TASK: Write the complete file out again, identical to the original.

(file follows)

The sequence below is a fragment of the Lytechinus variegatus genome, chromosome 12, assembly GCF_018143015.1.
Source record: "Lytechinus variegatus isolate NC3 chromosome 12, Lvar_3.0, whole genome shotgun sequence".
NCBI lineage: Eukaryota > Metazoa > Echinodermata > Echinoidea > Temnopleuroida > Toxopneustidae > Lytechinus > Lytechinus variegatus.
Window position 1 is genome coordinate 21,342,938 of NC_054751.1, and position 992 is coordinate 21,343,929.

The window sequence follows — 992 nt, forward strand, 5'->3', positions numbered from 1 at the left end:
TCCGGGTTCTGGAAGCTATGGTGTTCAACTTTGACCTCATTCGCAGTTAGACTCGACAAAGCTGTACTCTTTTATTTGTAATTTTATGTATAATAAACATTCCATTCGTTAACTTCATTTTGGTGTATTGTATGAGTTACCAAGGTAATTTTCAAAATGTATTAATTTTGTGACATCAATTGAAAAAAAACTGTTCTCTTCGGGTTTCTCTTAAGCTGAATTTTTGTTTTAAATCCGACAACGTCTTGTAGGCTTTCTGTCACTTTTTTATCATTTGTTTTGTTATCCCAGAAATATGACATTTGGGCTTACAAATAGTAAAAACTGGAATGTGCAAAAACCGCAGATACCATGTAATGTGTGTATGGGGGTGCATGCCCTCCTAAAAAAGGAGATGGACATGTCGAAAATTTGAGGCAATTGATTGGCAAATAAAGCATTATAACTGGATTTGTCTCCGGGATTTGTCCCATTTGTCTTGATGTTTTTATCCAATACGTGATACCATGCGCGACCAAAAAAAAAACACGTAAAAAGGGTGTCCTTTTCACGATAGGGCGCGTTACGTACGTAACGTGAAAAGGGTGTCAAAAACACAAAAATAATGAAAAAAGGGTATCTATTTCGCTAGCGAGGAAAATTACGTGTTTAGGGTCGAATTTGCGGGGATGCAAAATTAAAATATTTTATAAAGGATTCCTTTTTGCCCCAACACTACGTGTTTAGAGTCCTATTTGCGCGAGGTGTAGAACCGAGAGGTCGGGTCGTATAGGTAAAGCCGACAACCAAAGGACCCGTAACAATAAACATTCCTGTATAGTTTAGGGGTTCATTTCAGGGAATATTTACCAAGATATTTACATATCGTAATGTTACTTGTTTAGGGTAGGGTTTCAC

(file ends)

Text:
The sequence below is a fragment of the Lytechinus variegatus genome, chromosome 12, assembly GCF_018143015.1.
Source record: "Lytechinus variegatus isolate NC3 chromosome 12, Lvar_3.0, whole genome shotgun sequence".
NCBI lineage: Eukaryota > Metazoa > Echinodermata > Echinoidea > Temnopleuroida > Toxopneustidae > Lytechinus > Lytechinus variegatus.
Window position 1 is genome coordinate 21,342,938 of NC_054751.1, and position 992 is coordinate 21,343,929.

The window sequence follows — 992 nt, forward strand, 5'->3', positions numbered from 1 at the left end:
TCCGGGTTCTGGAAGCTATGGTGTTCAACTTTGACCTCATTCGCAGTTAGACTCGACAAAGCTGTACTCTTTTATTTGTAATTTTATGTATAATAAACATTCCATTCGTTAACTTCATTTTGGTGTATTGTATGAGTTACCAAGGTAATTTTCAAAATGTATTAATTTTGTGACATCAATTGAAAAAAAACTGTTCTCTTCGGGTTTCTCTTAAGCTGAATTTTTGTTTTAAATCCGACAACGTCTTGTAGGCTTTCTGTCACTTTTTTATCATTTGTTTTGTTATCCCAGAAATATGACATTTGGGCTTACAAATAGTAAAAACTGGAATGTGCAAAAACCGCAGATACCATGTAATGTGTGTATGGGGGTGCATGCCCTCCTAAAAAAGGAGATGGACATGTCGAAAATTTGAGGCAATTGATTGGCAAATAAAGCATTATAACTGGATTTGTCTCCGGGATTTGTCCCATTTGTCTTGATGTTTTTATCCAATACGTGATACCATGCGCGACCAAAAAAAAAACACGTAAAAAGGGTGTCCTTTTCACGATAGGGCGCGTTACGTACGTAACGTGAAAAGGGTGTCAAAAACACAAAAATAATGAAAAAAGGGTATCTATTTCGCTAGCGAGGAAAATTACGTGTTTAGGGTCGAATTTGCGGGGATGCAAAATTAAAATATTTTATAAAGGATTCCTTTTTGCCCCAACACTACGTGTTTAGAGTCCTATTTGCGCGAGGTGTAGAACCGAGAGGTCGGGTCGTATAGGTAAAGCCGACAACCAAAGGACCCGTAACAATAAACATTCCTGTATAGTTTAGGGGTTCATTTCAGGGAATATTTACCAAGATATTTACATATCGTAATGTTACTTGTTTAGGGTAGGGTTTCAC